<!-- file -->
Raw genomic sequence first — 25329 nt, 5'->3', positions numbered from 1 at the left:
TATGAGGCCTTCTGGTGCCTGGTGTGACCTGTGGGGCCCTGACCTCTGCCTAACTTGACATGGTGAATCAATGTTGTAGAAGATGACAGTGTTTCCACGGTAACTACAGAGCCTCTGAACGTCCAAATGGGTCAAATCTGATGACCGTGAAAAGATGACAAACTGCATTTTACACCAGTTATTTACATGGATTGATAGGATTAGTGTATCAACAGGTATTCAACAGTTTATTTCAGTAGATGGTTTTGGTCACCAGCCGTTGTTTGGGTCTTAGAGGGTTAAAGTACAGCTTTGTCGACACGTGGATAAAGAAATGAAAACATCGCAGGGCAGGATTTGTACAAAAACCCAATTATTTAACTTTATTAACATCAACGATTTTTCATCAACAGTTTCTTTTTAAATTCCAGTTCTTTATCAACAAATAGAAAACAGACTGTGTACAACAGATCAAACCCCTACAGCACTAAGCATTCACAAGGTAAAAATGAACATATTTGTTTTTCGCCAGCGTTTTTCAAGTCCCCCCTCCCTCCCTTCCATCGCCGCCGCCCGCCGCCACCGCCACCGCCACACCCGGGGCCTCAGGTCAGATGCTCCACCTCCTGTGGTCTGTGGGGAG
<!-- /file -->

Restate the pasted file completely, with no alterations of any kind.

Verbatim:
Raw genomic sequence first — 25329 nt, 5'->3', positions numbered from 1 at the left:
TATGAGGCCTTCTGGTGCCTGGTGTGACCTGTGGGGCCCTGACCTCTGCCTAACTTGACATGGTGAATCAATGTTGTAGAAGATGACAGTGTTTCCACGGTAACTACAGAGCCTCTGAACGTCCAAATGGGTCAAATCTGATGACCGTGAAAAGATGACAAACTGCATTTTACACCAGTTATTTACATGGATTGATAGGATTAGTGTATCAACAGGTATTCAACAGTTTATTTCAGTAGATGGTTTTGGTCACCAGCCGTTGTTTGGGTCTTAGAGGGTTAAAGTACAGCTTTGTCGACACGTGGATAAAGAAATGAAAACATCGCAGGGCAGGATTTGTACAAAAACCCAATTATTTAACTTTATTAACATCAACGATTTTTCATCAACAGTTTCTTTTTAAATTCCAGTTCTTTATCAACAAATAGAAAACAGACTGTGTACAACAGATCAAACCCCTACAGCACTAAGCATTCACAAGGTAAAAATGAACATATTTGTTTTTCGCCAGCGTTTTTCAAGTCCCCCCTCCCTCCCTTCCATCGCCGCCGCCCGCCGCCACCGCCACCGCCACACCCGGGGCCTCAGGTCAGATGCTCCACCTCCTGTGGTCTGTGGGGAG